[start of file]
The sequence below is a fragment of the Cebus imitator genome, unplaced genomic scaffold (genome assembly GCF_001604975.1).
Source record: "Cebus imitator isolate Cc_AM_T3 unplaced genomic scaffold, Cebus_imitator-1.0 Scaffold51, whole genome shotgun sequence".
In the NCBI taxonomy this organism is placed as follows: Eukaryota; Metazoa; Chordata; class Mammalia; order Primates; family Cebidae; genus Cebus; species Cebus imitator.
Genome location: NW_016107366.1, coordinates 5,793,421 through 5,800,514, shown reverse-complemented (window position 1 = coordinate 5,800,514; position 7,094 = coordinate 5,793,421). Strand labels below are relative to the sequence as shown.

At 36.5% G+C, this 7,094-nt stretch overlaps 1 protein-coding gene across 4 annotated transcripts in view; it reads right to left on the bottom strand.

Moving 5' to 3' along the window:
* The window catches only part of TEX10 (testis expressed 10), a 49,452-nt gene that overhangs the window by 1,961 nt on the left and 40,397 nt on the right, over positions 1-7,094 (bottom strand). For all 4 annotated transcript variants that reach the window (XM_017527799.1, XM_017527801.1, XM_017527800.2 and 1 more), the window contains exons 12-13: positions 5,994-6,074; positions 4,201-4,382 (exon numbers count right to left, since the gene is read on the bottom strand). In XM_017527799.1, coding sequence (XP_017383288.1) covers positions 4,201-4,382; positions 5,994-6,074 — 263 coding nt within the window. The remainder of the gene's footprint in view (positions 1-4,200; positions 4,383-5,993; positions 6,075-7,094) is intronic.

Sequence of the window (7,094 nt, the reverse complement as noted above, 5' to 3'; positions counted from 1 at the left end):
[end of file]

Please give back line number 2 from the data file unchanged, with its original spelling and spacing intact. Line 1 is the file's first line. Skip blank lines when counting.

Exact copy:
Source record: "Cebus imitator isolate Cc_AM_T3 unplaced genomic scaffold, Cebus_imitator-1.0 Scaffold51, whole genome shotgun sequence".